To understand the pressure effect on the structure and the corresponding Tc in these Q1D superconductors, as well as uncover the key factor that controls superconductivity, we performed in-situ high pressure synchrotron x-ray diffraction (HP-XRD) measurements for K2Cr3As3 and Rb2Cr3As3 (Fig. 3). We find no pressure-induced structural phase transition in these two kinds of samples over the pressure range investigated. As shown in Fig. 3a and f, the samples stabilize in the ambient-pressure structure of hexagonal unit cell in Pm2 (No. 187) space group4,5. The normalized lattice parameters, a/ao and c/co, exhibit linear pressure dependence, and the plots of pressure dependent volume show no obvious discontinuity for both of the K2Cr3As3 and Rb2Cr3As3 (Fig. 3b,c and g,h). However, we find that the lattice parameter a of K2Cr3As3 is compressed by ~5%, while the c is reduced by ~2% at the same pressure of 8.16 GPa. As for Rb2Cr3As3, the lattice parameter a is compressed by ~5.5%, while the c is reduced by ~3.2% at the pressure of 8.57 GPa. Although these results seems to be common phenomenon for a one or a two dimensional system, the effect of the anisotropic shrinkage on such kinds of non-centrosymmery systems investigated here is a new issue which needs to be studied in detail. Based on these XRD data, we performed further analysis for the XRD profiles using Rietveld method and the RIETAN-FP program25,26. Pressure dependences of the distances of Cr1-Cr1 (or Cr2-Cr2) (defined as Lcr1-cr1 and Lcr2-cr2) and As1-As1(or A2-As2) (defined as LAs1-As1 and LAs2-As2) are obtained. It can be seen that either Lcr1-cr1 and Lcr2-cr2 or LAs1-As1 and LAs2-As2 are decreased upon increasing pressure (Fig. 3d,e and i,j), however, the LAs1-As1 and the LAs2-As2 display more pronounced reduction than the Lcr1-cr1 and the Lcr2-cr2. The larger reduction of the LAs-As directly leads to an increase both in the α angle and the β angle, as shown in Fig. 1.

Figure 3
Figure 3

(a) X-ray diffraction patterns of K2Cr3As3 at different pressures. (b) and (c) Pressure dependences of the normalized lattice constants a/a0, c/c0 and the volume of K2Cr3As3. (d) and (e) Distances of As-As ions and Cr-Cr ions as a function of pressures for K2Cr3As3. (f) X-ray diffraction patterns of Rb2Cr3As3 at different pressures. (g) and (h) Plots of the normalized lattice constants a/a0, c/c0 and the volume versus pressures for Rb2Cr3As3. (i) and (j) Pressure dependent distances of As-As ions and Cr-Cr ions for Rb2Cr3As3.

The importance of the anion-cation-anion angles for the superconductivity in compounds with ionic bonds, such as FeAs-based superconductors, is broadly studied and accepted27,28,29,30,31,32. It is also known that these angles can be tuned by either chemical doping or external pressure. From our HP-XRD results, we find that there exist correlations between the Tc and the bond angles of α and β, as shown in Fig. 4a and b. It is seen that the Tc in K2Cr3As3 and Rb2Cr3As3 can be scaled well only by the α angle (Fig. 4a), but fail to be scaled by the β angle (Fig. 4b). These results suggest that the α angle seems to be a key factor controlling the superconducting temperature for these two materials. However, it is unreasonable to neglect the effect of β angle on superconductivity because the coexistence of the two distinct bond angles (α and β angles, α > β) result in the appearance of superconductivity in A2Cr3As3. This has been clarified by comparisons with the lattice feature and corresponding property of its sister compound ACr3As333,34. Structurally, ACr3As3 possesses a single Cr-As-Cr bond angle (α = β) and is a centrosymmetric compound, which is found to be non-superconducting33,34. Therefore, it is believable that the β angle in A2Cr3As3 should cooperatively determine the extent of non- centrosymmetry with the α angle, so that the β angle must play a vital role for developing and tuning the superconductivity. In fact, the β angle changes with pressure together with the α angle, thus the combined effect of α and β angles on the superconductivity is one of the key issues to understand these superconductors.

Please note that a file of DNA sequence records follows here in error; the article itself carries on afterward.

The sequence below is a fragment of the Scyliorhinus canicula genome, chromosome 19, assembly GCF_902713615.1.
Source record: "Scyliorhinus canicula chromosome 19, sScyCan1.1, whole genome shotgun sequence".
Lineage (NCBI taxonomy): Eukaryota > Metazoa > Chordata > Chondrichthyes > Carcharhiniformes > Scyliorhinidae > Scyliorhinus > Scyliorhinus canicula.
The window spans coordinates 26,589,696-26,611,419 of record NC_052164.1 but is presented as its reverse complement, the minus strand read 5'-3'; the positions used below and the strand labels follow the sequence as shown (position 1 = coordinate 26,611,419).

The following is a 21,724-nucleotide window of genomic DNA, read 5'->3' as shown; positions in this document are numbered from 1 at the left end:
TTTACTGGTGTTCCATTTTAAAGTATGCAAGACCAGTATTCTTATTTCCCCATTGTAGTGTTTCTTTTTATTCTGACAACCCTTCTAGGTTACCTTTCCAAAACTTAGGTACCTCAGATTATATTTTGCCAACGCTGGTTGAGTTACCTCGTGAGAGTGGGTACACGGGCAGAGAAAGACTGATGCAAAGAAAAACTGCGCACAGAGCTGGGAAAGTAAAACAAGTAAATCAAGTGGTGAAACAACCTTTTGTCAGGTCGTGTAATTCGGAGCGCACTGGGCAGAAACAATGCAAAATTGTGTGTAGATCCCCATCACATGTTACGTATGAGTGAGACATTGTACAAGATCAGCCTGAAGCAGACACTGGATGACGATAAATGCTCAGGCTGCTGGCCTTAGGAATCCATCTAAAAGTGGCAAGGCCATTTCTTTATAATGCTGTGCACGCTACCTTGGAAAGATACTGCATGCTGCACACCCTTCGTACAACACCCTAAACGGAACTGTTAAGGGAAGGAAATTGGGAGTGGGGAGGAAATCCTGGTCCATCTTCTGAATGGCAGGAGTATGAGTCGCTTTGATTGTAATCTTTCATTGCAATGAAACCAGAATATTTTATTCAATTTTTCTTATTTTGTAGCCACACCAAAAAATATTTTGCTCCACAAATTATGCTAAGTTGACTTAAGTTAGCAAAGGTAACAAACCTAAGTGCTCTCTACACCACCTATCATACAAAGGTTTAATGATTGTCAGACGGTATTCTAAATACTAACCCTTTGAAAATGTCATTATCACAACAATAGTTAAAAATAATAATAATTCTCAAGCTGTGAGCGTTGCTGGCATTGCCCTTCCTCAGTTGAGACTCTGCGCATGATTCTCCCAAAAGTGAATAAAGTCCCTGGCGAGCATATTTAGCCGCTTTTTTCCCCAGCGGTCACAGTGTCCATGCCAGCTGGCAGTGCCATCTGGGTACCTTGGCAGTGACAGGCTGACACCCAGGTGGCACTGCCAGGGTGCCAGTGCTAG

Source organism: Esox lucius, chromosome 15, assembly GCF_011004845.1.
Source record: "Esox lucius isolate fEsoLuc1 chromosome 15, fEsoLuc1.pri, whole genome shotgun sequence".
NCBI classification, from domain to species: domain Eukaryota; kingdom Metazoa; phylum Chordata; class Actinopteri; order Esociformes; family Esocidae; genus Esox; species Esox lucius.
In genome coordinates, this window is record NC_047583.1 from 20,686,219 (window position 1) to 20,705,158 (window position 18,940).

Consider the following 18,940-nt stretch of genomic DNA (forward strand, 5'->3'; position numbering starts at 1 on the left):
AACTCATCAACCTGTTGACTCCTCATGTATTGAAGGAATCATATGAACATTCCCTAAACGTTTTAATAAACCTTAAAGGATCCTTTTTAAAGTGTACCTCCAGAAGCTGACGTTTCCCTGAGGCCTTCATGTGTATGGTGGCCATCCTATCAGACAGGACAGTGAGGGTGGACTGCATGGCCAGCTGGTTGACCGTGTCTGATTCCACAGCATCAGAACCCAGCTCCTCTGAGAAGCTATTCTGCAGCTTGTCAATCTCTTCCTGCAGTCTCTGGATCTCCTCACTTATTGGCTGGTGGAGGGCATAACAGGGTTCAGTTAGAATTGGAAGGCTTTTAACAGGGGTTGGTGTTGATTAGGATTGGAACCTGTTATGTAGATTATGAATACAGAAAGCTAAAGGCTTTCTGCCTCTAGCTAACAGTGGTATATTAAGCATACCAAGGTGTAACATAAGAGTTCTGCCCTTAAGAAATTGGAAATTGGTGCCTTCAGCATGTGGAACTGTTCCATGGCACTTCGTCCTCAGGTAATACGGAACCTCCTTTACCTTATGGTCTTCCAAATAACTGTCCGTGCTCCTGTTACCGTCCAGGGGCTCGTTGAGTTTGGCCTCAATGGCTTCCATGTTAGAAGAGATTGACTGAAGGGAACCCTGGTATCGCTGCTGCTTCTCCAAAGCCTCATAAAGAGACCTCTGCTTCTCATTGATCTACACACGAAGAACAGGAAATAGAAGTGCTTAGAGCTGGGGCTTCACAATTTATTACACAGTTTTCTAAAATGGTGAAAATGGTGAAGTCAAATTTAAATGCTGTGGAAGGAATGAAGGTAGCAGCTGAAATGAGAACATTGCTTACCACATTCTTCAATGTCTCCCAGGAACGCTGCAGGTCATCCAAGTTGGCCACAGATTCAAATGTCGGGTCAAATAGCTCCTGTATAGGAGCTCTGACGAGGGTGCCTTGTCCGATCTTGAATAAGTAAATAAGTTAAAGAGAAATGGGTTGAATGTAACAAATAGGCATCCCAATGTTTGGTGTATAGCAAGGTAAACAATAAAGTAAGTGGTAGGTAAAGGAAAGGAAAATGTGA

Figure 4
Figure 4

(a) and (b) α and β angles versus Tc for A2Cr3As3 (A = K and Rb) superconductors. (c) to (e) Pressure dependences of Tc, α-β and LCrAs for K2Cr3As3 superconductor. (f) to (h) Tc, α-β and LCrAs as a function of pressure for Rb2Cr3As3 superconductor. The solid triangles in (c) are the data taken from ref. 7. The open circles in (c,f) represent Tc obtained from our A2Cr3As3 samples upon loading and unloading, respectively. The solid squares in (f) are the data taken from ref. 5. (d) and (g) Pressure dependence of α-β angle for the samples investigated. (e) and (h) The distance between CrAs chains (LCrAs) as a function of pressure for K2Cr3As3 and Rb2Cr3As3, respectively.

In order to clarify the correlation between the extent of non-centrosymmetry and Tc in these Q1D superconductors, we established the pressure dependences of Tc for K2Cr3As3 and Rb2Cr3As3 respectively (Fig. 4c–g). Apparently, the change of the α-β value with pressure follows the same tendency for these two kinds of superconductors, declining almost linearly upon increasing pressure (Fig. 4d and g) and exhibits the same trend as that of pressure dependence of Tc. Furthermore, it is found that the superconductivity cannot be stabilized as the value of α-β is smaller than 0.722° for K2Cr3As3 superconductor and 1.293° for Rb2Cr3As3 superconductor respectively. Our results reveal that a higher non-centrosymmetry is in favor of superconductivity of these Q1D superconductors. Significantly, we note that the absolute value of the angle difference in Rb2Cr3As3 is bigger than that of K2Cr3As3 at the same pressure, while its ambient-pressure Tc of Rb2Cr3As3 is lower than that of K2Cr3As3 (Fig. 4c and d, f and g), which indicates that the difference of the two bond angles α-β cannot be taken as a unique structural control parameter for the superconductivity of the two kinds of superconductors, indicating that there is another factor impacting on the superconductivity. Consequently, we plot pressure dependence of the distance between the CrAs chains (LCrAs), as shown in Fig. 4e and h. It is found that the LCrAs indeed is relevant to the superconductivity for a given superconductor of K2Cr3As3 or Rb2Cr3As3, and that the smaller LCrAs between the two superconductors benefits a higher Tc. Our data indicate that the superconductivity in A2Cr3As3 can be scaled by α angle which is structurally connected with β angle and LCrAs. The precise explanation for this issue deserves further investigations.